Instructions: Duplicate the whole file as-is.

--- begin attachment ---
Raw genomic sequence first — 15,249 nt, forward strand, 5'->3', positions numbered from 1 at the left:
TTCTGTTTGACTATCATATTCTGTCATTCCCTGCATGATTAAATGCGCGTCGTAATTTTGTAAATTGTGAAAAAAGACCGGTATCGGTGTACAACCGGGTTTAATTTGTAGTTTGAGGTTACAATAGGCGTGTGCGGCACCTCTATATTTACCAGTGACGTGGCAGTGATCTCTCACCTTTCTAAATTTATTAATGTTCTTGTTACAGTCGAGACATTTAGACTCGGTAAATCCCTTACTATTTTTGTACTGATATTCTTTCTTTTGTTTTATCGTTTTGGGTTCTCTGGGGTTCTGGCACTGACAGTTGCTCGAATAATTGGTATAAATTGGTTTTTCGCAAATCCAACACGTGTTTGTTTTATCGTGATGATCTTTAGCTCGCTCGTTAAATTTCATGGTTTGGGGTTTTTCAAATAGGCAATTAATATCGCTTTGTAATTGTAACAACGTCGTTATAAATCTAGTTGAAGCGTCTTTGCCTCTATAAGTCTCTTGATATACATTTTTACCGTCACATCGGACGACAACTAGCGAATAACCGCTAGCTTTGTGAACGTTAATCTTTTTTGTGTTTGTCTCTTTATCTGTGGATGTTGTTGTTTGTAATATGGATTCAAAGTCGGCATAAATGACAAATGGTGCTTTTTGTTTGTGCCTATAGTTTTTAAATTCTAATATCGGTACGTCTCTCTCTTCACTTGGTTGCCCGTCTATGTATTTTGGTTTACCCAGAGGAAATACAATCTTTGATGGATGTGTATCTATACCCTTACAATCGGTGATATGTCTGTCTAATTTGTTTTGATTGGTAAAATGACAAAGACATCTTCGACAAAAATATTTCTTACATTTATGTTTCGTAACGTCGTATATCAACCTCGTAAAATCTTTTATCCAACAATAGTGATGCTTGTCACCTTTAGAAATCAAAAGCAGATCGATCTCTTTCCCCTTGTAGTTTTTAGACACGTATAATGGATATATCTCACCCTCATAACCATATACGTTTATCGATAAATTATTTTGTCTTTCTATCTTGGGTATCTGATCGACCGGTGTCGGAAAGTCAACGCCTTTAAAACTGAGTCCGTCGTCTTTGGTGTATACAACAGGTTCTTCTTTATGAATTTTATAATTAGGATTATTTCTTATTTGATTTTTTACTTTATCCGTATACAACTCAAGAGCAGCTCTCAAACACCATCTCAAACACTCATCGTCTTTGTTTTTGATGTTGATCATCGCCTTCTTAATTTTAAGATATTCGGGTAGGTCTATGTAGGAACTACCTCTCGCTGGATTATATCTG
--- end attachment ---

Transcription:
Raw genomic sequence first — 15,249 nt, forward strand, 5'->3', positions numbered from 1 at the left:
TTCTGTTTGACTATCATATTCTGTCATTCCCTGCATGATTAAATGCGCGTCGTAATTTTGTAAATTGTGAAAAAAGACCGGTATCGGTGTACAACCGGGTTTAATTTGTAGTTTGAGGTTACAATAGGCGTGTGCGGCACCTCTATATTTACCAGTGACGTGGCAGTGATCTCTCACCTTTCTAAATTTATTAATGTTCTTGTTACAGTCGAGACATTTAGACTCGGTAAATCCCTTACTATTTTTGTACTGATATTCTTTCTTTTGTTTTATCGTTTTGGGTTCTCTGGGGTTCTGGCACTGACAGTTGCTCGAATAATTGGTATAAATTGGTTTTTCGCAAATCCAACACGTGTTTGTTTTATCGTGATGATCTTTAGCTCGCTCGTTAAATTTCATGGTTTGGGGTTTTTCAAATAGGCAATTAATATCGCTTTGTAATTGTAACAACGTCGTTATAAATCTAGTTGAAGCGTCTTTGCCTCTATAAGTCTCTTGATATACATTTTTACCGTCACATCGGACGACAACTAGCGAATAACCGCTAGCTTTGTGAACGTTAATCTTTTTTGTGTTTGTCTCTTTATCTGTGGATGTTGTTGTTTGTAATATGGATTCAAAGTCGGCATAAATGACAAATGGTGCTTTTTGTTTGTGCCTATAGTTTTTAAATTCTAATATCGGTACGTCTCTCTCTTCACTTGGTTGCCCGTCTATGTATTTTGGTTTACCCAGAGGAAATACAATCTTTGATGGATGTGTATCTATACCCTTACAATCGGTGATATGTCTGTCTAATTTGTTTTGATTGGTAAAATGACAAAGACATCTTCGACAAAAATATTTCTTACATTTATGTTTCGTAACGTCGTATATCAACCTCGTAAAATCTTTTATCCAACAATAGTGATGCTTGTCACCTTTAGAAATCAAAAGCAGATCGATCTCTTTCCCCTTGTAGTTTTTAGACACGTATAATGGATATATCTCACCCTCATAACCATATACGTTTATCGATAAATTATTTTGTCTTTCTATCTTGGGTATCTGATCGACCGGTGTCGGAAAGTCAACGCCTTTAAAACTGAGTCCGTCGTCTTTGGTGTATACAACAGGTTCTTCTTTATGAATTTTATAATTAGGATTATTTCTTATTTGATTTTTTACTTTATCCGTATACAACTCAAGAGCAGCTCTCAAACACCATCTCAAACACTCATCGTCTTTGTTTTTGATGTTGATCATCGCCTTCTTAATTTTAAGATATTCGGGTAGGTCTATGTAGGAACTACCTCTCGCTGGATTATATCTG